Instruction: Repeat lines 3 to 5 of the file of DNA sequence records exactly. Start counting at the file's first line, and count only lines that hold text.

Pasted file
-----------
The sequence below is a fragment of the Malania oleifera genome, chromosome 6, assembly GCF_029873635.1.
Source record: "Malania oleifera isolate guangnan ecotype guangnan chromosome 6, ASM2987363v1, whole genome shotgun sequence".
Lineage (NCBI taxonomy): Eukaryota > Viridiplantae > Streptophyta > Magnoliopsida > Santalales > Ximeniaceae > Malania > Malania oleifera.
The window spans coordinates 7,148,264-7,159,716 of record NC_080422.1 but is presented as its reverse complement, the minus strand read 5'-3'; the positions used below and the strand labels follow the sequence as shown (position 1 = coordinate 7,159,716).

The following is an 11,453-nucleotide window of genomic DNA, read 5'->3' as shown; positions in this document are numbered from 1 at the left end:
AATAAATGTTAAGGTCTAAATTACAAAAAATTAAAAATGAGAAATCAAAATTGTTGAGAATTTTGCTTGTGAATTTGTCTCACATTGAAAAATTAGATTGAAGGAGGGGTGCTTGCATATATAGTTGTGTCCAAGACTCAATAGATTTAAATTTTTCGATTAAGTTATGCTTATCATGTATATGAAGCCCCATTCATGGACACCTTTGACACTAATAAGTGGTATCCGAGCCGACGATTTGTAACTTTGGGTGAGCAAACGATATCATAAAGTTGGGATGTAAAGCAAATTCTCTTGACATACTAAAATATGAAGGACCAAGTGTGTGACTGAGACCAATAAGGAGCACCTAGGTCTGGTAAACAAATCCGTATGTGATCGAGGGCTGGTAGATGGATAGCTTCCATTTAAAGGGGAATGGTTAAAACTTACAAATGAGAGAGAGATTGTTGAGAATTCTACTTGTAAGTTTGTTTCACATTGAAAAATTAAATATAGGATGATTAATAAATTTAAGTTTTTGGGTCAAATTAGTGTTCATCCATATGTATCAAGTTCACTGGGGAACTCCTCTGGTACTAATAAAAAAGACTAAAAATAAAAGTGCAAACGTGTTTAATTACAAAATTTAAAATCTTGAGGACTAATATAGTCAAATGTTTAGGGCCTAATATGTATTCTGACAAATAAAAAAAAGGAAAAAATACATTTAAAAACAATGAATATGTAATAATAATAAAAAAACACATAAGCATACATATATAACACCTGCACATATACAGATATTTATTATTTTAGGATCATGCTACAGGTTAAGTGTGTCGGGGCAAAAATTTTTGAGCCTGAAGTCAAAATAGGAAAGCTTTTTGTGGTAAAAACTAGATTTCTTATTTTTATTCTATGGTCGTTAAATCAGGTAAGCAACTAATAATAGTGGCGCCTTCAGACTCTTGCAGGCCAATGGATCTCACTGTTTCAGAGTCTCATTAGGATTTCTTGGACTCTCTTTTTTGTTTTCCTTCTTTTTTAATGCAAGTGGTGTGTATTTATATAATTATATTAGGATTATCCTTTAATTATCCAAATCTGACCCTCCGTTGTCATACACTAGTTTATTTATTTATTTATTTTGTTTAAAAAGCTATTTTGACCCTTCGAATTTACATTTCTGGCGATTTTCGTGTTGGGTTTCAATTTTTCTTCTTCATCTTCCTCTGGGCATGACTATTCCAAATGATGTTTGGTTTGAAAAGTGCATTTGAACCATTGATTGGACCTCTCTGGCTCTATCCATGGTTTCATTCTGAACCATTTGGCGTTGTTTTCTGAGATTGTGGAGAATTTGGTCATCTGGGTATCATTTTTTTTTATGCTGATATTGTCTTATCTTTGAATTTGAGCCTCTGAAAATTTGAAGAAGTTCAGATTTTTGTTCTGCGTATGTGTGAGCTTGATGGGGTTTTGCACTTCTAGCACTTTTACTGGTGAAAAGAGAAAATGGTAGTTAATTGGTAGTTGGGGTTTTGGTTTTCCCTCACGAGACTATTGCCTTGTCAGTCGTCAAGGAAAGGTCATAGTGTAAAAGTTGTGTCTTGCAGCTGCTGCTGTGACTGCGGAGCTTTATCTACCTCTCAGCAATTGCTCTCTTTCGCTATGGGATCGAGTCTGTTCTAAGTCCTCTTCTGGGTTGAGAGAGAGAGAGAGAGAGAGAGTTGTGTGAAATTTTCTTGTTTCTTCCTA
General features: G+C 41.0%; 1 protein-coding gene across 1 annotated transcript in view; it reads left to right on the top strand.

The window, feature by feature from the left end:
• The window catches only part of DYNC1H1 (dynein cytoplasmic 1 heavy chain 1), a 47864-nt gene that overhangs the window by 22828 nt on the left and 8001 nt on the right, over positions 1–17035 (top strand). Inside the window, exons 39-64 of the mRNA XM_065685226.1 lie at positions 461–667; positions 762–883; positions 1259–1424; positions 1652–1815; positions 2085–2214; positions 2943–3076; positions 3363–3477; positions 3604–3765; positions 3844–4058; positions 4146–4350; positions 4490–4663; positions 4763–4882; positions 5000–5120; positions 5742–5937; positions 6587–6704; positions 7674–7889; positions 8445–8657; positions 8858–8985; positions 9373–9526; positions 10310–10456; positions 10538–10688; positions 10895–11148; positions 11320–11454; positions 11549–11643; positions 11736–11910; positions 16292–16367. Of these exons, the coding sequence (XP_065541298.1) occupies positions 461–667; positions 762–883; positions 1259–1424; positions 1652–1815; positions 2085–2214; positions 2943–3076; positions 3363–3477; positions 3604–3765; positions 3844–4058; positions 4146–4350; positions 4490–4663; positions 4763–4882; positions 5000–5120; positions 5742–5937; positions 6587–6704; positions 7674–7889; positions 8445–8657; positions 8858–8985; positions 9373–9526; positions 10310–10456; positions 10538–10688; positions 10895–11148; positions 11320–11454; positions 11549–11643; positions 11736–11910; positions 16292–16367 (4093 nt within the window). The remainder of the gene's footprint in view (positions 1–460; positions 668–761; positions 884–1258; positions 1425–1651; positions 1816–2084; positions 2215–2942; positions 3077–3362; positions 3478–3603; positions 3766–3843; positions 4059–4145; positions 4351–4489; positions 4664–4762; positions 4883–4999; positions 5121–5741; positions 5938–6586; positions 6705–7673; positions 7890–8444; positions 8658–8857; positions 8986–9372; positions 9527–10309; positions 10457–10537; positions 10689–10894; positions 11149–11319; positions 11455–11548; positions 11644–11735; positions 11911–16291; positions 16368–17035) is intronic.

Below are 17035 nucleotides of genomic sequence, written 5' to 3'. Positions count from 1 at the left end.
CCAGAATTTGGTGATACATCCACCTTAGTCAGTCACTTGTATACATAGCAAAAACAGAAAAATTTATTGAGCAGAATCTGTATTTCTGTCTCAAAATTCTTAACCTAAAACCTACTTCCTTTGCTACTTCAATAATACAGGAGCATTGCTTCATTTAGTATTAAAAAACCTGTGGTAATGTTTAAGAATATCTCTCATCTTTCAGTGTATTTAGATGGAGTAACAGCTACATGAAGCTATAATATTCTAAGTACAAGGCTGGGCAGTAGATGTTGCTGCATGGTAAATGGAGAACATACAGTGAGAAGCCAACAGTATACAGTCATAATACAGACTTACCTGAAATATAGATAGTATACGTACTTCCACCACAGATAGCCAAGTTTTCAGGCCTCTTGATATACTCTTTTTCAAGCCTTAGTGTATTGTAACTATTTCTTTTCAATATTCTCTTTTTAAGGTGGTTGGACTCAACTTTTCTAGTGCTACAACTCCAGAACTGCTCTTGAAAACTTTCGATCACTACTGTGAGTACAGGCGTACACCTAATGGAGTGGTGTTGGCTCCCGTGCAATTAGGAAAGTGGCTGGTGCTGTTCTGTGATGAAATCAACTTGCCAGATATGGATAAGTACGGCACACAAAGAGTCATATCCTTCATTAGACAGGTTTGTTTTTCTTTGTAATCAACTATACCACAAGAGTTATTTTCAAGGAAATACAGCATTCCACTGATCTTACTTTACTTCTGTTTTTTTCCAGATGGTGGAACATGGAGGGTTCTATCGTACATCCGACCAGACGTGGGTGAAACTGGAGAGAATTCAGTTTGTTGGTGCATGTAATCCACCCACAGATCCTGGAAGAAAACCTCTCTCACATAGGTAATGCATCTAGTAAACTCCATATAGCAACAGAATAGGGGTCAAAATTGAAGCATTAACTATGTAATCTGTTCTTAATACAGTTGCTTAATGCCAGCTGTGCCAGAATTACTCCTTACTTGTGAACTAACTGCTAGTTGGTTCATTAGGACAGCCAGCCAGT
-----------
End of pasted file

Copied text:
Lineage (NCBI taxonomy): Eukaryota > Viridiplantae > Streptophyta > Magnoliopsida > Santalales > Ximeniaceae > Malania > Malania oleifera.
The window spans coordinates 7,148,264-7,159,716 of record NC_080422.1 but is presented as its reverse complement, the minus strand read 5'-3'; the positions used below and the strand labels follow the sequence as shown (position 1 = coordinate 7,159,716).

The following is an 11,453-nucleotide window of genomic DNA, read 5'->3' as shown; positions in this document are numbered from 1 at the left end: